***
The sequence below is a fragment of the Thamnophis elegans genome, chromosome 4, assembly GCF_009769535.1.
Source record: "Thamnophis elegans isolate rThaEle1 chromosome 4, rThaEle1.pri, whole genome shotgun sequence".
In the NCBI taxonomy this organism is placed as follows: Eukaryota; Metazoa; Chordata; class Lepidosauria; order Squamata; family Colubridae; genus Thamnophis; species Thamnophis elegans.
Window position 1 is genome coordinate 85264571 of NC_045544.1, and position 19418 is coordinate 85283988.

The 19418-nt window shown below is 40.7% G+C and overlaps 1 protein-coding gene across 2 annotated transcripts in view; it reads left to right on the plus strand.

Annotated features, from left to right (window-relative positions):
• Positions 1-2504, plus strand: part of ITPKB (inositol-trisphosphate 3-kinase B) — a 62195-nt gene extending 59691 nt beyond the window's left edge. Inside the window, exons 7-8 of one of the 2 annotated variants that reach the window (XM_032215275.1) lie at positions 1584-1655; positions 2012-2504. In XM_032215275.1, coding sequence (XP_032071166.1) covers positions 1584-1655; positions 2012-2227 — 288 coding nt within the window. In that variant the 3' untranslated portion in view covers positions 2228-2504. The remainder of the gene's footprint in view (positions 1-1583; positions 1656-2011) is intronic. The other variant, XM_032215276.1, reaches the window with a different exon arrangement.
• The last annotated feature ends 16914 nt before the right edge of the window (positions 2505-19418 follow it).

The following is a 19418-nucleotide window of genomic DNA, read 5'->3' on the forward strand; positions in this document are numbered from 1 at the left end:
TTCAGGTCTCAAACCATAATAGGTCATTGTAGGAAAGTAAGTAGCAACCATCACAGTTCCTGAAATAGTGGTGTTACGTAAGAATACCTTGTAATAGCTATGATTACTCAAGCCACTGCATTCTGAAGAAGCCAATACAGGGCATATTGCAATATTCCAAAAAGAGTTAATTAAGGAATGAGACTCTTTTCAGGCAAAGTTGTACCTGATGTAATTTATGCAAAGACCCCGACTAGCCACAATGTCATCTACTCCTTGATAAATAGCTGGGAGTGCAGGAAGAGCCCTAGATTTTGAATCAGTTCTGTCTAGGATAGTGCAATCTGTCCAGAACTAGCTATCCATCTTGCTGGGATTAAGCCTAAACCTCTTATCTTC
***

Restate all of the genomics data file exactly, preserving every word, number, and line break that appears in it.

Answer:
The sequence below is a fragment of the Thamnophis elegans genome, chromosome 4, assembly GCF_009769535.1.
Source record: "Thamnophis elegans isolate rThaEle1 chromosome 4, rThaEle1.pri, whole genome shotgun sequence".
In the NCBI taxonomy this organism is placed as follows: Eukaryota; Metazoa; Chordata; class Lepidosauria; order Squamata; family Colubridae; genus Thamnophis; species Thamnophis elegans.
Window position 1 is genome coordinate 85264571 of NC_045544.1, and position 19418 is coordinate 85283988.

The 19418-nt window shown below is 40.7% G+C and overlaps 1 protein-coding gene across 2 annotated transcripts in view; it reads left to right on the plus strand.

Annotated features, from left to right (window-relative positions):
• Positions 1-2504, plus strand: part of ITPKB (inositol-trisphosphate 3-kinase B) — a 62195-nt gene extending 59691 nt beyond the window's left edge. Inside the window, exons 7-8 of one of the 2 annotated variants that reach the window (XM_032215275.1) lie at positions 1584-1655; positions 2012-2504. In XM_032215275.1, coding sequence (XP_032071166.1) covers positions 1584-1655; positions 2012-2227 — 288 coding nt within the window. In that variant the 3' untranslated portion in view covers positions 2228-2504. The remainder of the gene's footprint in view (positions 1-1583; positions 1656-2011) is intronic. The other variant, XM_032215276.1, reaches the window with a different exon arrangement.
• The last annotated feature ends 16914 nt before the right edge of the window (positions 2505-19418 follow it).

The following is a 19418-nucleotide window of genomic DNA, read 5'->3' on the forward strand; positions in this document are numbered from 1 at the left end:
TTCAGGTCTCAAACCATAATAGGTCATTGTAGGAAAGTAAGTAGCAACCATCACAGTTCCTGAAATAGTGGTGTTACGTAAGAATACCTTGTAATAGCTATGATTACTCAAGCCACTGCATTCTGAAGAAGCCAATACAGGGCATATTGCAATATTCCAAAAAGAGTTAATTAAGGAATGAGACTCTTTTCAGGCAAAGTTGTACCTGATGTAATTTATGCAAAGACCCCGACTAGCCACAATGTCATCTACTCCTTGATAAATAGCTGGGAGTGCAGGAAGAGCCCTAGATTTTGAATCAGTTCTGTCTAGGATAGTGCAATCTGTCCAGAACTAGCTATCCATCTTGCTGGGATTAAGCCTAAACCTCTTATCTTC